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The last time Jenny Simpson watched the Olympics on television, it was 2004. Deena Kastor won a bronze medal in the marathon and Simpson was a 17-year-old high school kid, unaware that one day she’d bring home her own bronze from the Games.
On Monday at the 2021 Olympic Track & Field Trials, Simpson failed to make the Tokyo Games in her signature event, the 1500 meters, placing tenth in 4:07.76. An entirely new trio of women, all first-time Olympians who grew up in the sport emulating Simpson, took the victory lap around Hayward Field that she had taken so many times before.
Going into the final, Simpson, 34, had indicated that she felt rusty. That the long pandemic hiatus wasn’t kind to her. She knew it would take a “four-flat” effort to make the Tokyo Games, and she didn’t think she had it in her this time around.
“Can we all blame COVID for everything?” Simpson joked in her post-race interview. “I was in killer shape in January 2020, and from then till now it was just hard to manage. I had an injury in the summer for one of the first times in my career, probably just pushing too hard…and just waiting.”
While younger athletes like Elle Purrier St. Pierre, 26, who won the 1500 meters on Monday in 3:58.03, may have benefited from an extra year of development and training, it was more difficult for older athletes to manage. Molly Huddle, 36, withdrew from the 10,000 meters with injury — she’s the American record holder (30:13.17) and reigning Olympic Trials champion.
“[The extra year] was probably a net negative for me,” Huddle said, in May. “I do feel like there was some extra pounding and grinding on my body that I didn’t need and I wasn’t getting the body work I should have during COVID. That did take a toll.”
Nonetheless, Simpson is always a threat and a favorite on the starting line — a master strategist on the oval. On Monday as she was introduced on the start line, the crowd responded to her long list of accolades with enthusiastic applause: three-time NCAA champion at the University of Colorado, 11-time national champion, 2011 world champion, and 2016 Olympic bronze medalist, the first U.S. woman to ever medal in the event.
“I remember the day that Jenny signed pro — I was in high school and my dad called me into his office and said, ‘This woman has just signed for the first six-figure contract ever as a middle-distance runner.’ So not only did she push American middle-distance running further than it’s ever been pushed, just in regards to contracts and representation, but then just medaling,” said Cory McGee, 29, who placed second in the 1500 meters on Monday to make her first Olympic team. “Standing in the family room in the home I grew up in and watching a woman from the United States medal on the world stage makes that possibility seem real…once somebody actually achieves those things you start to think, maybe I can do that.”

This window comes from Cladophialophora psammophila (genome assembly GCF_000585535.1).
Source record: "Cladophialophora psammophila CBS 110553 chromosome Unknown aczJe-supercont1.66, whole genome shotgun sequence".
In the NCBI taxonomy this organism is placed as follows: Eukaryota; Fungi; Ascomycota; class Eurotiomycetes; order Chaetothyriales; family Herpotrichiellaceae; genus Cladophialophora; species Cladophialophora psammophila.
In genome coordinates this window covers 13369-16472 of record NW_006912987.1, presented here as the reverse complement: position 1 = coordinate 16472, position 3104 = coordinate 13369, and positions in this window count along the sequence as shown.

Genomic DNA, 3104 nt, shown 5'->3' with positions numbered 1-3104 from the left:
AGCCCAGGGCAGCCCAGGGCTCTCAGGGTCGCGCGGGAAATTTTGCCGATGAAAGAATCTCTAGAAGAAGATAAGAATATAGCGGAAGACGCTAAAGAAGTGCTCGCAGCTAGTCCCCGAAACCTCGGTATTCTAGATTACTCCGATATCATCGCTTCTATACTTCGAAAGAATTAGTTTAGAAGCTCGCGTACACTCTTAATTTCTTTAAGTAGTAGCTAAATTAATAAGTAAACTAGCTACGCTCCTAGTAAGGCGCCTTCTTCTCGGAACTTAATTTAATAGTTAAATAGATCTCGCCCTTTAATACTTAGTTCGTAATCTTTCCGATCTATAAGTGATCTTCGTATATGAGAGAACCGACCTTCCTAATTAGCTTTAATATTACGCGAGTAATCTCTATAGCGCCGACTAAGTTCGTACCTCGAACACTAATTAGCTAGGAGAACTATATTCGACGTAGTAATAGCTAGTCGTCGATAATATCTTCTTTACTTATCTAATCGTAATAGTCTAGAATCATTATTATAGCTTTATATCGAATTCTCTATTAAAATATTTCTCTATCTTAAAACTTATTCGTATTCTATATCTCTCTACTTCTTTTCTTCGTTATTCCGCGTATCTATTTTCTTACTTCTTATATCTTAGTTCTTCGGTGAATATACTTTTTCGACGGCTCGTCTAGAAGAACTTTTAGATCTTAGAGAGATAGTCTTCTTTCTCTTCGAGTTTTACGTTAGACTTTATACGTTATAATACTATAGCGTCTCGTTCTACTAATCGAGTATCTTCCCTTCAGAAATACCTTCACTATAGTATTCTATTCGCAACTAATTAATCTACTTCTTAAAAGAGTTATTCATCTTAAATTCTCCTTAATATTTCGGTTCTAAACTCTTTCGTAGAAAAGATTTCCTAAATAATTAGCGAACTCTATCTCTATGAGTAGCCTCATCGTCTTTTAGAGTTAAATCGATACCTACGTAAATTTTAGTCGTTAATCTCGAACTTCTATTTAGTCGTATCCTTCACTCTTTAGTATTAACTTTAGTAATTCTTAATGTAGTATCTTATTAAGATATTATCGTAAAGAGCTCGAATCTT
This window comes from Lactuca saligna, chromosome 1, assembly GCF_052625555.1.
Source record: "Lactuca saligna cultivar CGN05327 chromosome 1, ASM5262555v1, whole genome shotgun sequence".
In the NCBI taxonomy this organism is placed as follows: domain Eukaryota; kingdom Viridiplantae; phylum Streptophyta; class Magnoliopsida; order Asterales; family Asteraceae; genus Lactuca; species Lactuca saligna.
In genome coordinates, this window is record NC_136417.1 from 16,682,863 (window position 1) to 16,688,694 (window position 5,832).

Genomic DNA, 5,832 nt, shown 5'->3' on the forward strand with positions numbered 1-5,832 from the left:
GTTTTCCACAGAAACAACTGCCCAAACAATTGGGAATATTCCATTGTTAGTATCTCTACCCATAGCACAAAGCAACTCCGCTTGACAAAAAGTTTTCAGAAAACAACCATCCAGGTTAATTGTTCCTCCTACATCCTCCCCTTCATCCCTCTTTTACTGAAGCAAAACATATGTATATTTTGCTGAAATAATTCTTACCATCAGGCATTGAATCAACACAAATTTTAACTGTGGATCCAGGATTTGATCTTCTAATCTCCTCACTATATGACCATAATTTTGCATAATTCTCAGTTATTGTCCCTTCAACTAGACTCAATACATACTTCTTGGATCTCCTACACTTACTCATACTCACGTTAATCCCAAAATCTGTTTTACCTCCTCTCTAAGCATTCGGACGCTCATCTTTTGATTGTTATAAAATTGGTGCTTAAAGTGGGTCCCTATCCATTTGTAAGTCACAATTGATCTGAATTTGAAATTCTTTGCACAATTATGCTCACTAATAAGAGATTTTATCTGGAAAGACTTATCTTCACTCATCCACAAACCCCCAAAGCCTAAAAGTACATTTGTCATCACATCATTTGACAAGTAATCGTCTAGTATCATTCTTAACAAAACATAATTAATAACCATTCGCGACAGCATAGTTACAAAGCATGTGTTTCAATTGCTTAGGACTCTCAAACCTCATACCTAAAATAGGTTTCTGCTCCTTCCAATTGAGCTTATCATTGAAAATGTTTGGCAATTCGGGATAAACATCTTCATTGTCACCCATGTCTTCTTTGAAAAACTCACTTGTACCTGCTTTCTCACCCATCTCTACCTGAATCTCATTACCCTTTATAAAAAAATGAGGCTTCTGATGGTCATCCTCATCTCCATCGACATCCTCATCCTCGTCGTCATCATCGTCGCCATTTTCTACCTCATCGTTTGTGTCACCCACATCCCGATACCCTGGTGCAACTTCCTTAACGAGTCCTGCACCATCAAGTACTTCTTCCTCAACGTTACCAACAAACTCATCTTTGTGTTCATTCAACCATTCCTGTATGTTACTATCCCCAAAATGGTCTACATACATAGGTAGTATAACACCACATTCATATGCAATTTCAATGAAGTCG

Purrier St. Pierre and Simpson were roommates at the 2019 world championships in Doha, at the time that Purrier St. Pierre was planning her wedding — Simpson said after the semifinal round on Saturday that although she had been married for 10 years already, exchanging love stories and wedding advice “brought out the youth in me.” The two became close.
“Jenny is a huge role model to me. I look up to her immensely,” Purrier St. Pierre said. “I’ve loved following her career…I feel so fortunate to have her lead the way for all of us.”
Simpson, still training under her college coach Mark Wetmore, is a legend, sure, but she also doesn’t think she’s done yet. This isn’t a retirement announcement — it’s maybe just a reset.
“I’m in good enough shape, I want to keep racing. My rounds were really clean and really smooth, I felt good,” Simpson said. “So I want to keep racing this season, it just is a matter of looking at the calendar and determining what races are next that make sense for me to go to.”
Still, the sting of missing the 2021 Olympics is real. Minutes after crossing the finish line, Simpson said she was in some disbelief, trying to process if the 94-degree heat or the bumping and jostling at the beginning of the race played a part in her performance. In the end, however, she said, “I just wasn’t ready.”
“Maybe it’s hard for some athletes to admit or say this out loud, but the sport goes on without you,” Simpson said. “You don’t make the Games and the Games go on and they’re fine without you. That will cause a little heartbreak for me, but I will be rooting for Team USA just like the rest of our country.”
The Games may go on, but the American women say if not for Simpson, they may never have dreamed of their own Olympic berths.
“I have a million and one reasons to be grateful to Jenny Simpson,” McGee said.